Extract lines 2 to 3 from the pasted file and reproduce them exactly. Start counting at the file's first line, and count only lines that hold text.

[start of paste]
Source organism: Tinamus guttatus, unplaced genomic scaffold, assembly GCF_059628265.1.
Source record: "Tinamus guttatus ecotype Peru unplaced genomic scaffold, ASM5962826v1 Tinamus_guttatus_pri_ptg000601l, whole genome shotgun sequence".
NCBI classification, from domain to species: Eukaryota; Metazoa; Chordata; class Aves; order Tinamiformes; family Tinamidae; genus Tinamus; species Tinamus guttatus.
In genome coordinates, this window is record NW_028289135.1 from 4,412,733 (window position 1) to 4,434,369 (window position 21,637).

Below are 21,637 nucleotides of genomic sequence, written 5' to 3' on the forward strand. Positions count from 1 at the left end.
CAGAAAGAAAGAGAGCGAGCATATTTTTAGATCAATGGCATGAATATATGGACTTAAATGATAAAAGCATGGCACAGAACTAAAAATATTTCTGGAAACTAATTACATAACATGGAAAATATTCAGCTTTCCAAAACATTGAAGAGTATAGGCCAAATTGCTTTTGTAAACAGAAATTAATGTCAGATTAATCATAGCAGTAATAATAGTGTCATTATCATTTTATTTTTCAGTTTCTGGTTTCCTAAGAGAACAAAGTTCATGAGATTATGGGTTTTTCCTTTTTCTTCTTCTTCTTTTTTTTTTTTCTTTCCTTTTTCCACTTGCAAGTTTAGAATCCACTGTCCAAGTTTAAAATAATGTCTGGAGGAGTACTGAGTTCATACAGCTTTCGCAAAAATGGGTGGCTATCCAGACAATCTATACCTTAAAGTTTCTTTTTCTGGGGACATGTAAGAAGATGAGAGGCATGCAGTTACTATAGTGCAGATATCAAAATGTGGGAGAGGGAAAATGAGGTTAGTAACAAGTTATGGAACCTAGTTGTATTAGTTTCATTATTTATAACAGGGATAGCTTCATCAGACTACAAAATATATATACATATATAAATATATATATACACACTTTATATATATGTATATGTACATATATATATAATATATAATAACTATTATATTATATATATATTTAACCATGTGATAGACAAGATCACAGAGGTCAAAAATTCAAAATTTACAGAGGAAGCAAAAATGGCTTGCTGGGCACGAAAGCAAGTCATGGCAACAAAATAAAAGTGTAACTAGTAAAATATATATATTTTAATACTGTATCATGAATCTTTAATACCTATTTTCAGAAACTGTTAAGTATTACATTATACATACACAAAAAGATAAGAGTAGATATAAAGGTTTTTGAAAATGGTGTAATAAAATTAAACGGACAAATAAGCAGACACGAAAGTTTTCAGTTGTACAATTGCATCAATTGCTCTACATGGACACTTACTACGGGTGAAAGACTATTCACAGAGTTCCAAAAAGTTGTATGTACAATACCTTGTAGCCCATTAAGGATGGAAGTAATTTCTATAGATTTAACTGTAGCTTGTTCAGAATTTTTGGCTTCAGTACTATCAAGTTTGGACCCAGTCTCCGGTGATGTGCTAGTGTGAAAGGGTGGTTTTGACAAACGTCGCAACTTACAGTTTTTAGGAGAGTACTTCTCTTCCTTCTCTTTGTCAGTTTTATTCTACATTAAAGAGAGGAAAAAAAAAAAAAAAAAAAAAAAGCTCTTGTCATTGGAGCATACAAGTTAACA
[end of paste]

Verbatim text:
Source record: "Tinamus guttatus ecotype Peru unplaced genomic scaffold, ASM5962826v1 Tinamus_guttatus_pri_ptg000601l, whole genome shotgun sequence".
NCBI classification, from domain to species: Eukaryota; Metazoa; Chordata; class Aves; order Tinamiformes; family Tinamidae; genus Tinamus; species Tinamus guttatus.